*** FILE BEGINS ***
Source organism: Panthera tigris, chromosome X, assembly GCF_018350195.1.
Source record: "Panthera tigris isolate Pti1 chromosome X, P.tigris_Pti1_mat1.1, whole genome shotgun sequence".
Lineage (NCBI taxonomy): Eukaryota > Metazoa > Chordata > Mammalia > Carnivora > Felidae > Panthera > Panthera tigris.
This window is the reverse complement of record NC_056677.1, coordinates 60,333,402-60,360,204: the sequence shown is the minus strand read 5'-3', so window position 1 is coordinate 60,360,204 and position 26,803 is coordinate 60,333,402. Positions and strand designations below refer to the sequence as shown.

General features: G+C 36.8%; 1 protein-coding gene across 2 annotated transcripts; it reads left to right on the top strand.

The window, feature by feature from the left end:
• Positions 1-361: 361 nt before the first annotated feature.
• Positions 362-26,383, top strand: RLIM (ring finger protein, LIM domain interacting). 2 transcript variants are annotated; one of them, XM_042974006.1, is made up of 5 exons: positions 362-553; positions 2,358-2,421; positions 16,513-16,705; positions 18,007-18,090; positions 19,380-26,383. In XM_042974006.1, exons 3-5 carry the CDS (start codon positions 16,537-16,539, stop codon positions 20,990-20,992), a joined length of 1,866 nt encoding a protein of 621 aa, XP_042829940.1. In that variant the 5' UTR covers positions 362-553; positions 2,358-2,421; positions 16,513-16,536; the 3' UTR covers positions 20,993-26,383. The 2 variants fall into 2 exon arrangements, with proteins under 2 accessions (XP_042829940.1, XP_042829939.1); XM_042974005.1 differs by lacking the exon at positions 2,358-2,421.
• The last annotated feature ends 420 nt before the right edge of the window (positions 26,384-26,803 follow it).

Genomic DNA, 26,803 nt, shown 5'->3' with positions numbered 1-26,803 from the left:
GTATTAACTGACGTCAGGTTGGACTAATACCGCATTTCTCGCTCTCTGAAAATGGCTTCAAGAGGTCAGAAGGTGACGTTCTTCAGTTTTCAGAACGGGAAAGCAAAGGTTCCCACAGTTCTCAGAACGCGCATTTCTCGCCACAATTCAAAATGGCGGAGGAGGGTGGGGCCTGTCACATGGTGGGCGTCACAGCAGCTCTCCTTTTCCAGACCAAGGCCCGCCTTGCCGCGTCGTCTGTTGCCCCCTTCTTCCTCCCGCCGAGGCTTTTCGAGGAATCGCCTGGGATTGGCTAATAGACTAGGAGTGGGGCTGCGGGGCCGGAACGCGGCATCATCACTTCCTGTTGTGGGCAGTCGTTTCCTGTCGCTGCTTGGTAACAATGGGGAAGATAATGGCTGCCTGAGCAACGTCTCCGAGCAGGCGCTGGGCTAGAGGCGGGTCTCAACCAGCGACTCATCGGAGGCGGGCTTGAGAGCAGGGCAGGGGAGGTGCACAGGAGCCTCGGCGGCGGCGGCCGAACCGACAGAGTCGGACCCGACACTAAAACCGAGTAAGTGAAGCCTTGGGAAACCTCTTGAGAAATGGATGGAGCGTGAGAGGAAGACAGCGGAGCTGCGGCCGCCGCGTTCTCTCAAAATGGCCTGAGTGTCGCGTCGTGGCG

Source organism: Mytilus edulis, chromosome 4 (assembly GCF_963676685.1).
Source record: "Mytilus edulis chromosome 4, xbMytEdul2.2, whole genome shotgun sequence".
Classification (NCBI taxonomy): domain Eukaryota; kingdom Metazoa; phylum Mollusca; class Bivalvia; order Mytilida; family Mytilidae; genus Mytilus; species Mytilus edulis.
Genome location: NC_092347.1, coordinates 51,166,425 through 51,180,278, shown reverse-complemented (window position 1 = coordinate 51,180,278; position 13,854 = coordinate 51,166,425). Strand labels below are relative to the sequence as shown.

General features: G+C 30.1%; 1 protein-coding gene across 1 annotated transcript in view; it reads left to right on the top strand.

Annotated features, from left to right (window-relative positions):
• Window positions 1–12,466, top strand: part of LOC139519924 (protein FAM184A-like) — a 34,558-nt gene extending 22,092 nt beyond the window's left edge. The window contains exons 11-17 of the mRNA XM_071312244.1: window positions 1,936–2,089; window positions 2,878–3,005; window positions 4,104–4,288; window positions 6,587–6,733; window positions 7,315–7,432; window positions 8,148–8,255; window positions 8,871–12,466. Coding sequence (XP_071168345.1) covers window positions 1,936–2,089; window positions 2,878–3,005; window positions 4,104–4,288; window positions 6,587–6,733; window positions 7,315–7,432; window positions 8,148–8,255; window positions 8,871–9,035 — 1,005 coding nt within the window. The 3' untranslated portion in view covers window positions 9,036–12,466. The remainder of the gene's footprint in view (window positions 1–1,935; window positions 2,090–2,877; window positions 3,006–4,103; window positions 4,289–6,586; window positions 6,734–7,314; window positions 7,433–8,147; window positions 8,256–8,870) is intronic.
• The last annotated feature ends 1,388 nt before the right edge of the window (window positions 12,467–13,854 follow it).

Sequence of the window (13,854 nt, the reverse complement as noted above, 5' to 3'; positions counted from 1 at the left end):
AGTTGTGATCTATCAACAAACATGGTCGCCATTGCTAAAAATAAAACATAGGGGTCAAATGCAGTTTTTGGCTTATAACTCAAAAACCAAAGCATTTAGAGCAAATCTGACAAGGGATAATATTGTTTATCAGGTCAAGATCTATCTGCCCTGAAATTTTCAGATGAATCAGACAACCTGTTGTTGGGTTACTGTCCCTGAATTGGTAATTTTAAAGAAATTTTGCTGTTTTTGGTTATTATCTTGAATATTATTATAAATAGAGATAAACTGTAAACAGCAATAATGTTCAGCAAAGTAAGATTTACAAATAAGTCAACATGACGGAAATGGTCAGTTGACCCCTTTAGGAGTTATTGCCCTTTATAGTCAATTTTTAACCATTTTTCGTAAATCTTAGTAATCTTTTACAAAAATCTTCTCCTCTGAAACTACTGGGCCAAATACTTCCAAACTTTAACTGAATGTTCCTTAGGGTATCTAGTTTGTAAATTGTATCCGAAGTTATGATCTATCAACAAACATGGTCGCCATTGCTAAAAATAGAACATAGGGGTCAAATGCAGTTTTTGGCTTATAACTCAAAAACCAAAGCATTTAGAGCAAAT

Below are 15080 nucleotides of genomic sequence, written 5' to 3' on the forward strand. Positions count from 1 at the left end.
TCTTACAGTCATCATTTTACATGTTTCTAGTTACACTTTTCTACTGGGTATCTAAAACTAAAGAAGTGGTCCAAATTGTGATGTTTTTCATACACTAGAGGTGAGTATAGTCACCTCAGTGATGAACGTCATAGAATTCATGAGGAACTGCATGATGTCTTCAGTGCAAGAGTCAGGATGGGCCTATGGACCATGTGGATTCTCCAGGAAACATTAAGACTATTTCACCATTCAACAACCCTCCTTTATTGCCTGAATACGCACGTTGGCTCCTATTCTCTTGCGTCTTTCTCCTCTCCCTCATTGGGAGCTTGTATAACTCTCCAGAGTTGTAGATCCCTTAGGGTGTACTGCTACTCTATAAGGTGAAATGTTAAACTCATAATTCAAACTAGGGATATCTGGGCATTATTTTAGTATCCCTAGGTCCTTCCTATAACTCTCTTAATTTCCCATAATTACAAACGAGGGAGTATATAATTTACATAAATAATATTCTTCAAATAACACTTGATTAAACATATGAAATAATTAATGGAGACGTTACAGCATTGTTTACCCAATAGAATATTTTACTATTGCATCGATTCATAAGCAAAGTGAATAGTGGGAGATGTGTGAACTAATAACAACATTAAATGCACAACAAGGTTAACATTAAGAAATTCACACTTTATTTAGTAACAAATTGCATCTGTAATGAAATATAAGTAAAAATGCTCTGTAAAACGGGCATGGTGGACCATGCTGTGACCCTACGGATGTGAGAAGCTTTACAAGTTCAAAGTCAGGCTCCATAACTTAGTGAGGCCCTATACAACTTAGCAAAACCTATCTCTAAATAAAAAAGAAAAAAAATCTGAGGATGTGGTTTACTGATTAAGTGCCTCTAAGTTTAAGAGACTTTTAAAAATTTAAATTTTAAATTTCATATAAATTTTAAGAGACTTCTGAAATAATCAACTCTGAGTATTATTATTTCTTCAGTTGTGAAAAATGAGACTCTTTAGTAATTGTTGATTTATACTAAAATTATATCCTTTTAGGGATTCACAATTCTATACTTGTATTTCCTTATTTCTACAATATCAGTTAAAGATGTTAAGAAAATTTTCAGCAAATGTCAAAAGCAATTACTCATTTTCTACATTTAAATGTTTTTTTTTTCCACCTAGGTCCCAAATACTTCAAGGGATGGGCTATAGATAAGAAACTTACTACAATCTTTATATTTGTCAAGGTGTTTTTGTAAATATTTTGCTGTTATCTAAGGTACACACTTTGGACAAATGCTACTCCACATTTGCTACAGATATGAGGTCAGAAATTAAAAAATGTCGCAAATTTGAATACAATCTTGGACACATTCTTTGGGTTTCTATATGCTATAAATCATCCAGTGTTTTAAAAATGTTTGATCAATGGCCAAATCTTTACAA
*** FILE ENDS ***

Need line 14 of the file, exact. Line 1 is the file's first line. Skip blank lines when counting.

Classification (NCBI taxonomy): domain Eukaryota; kingdom Metazoa; phylum Mollusca; class Bivalvia; order Mytilida; family Mytilidae; genus Mytilus; species Mytilus edulis.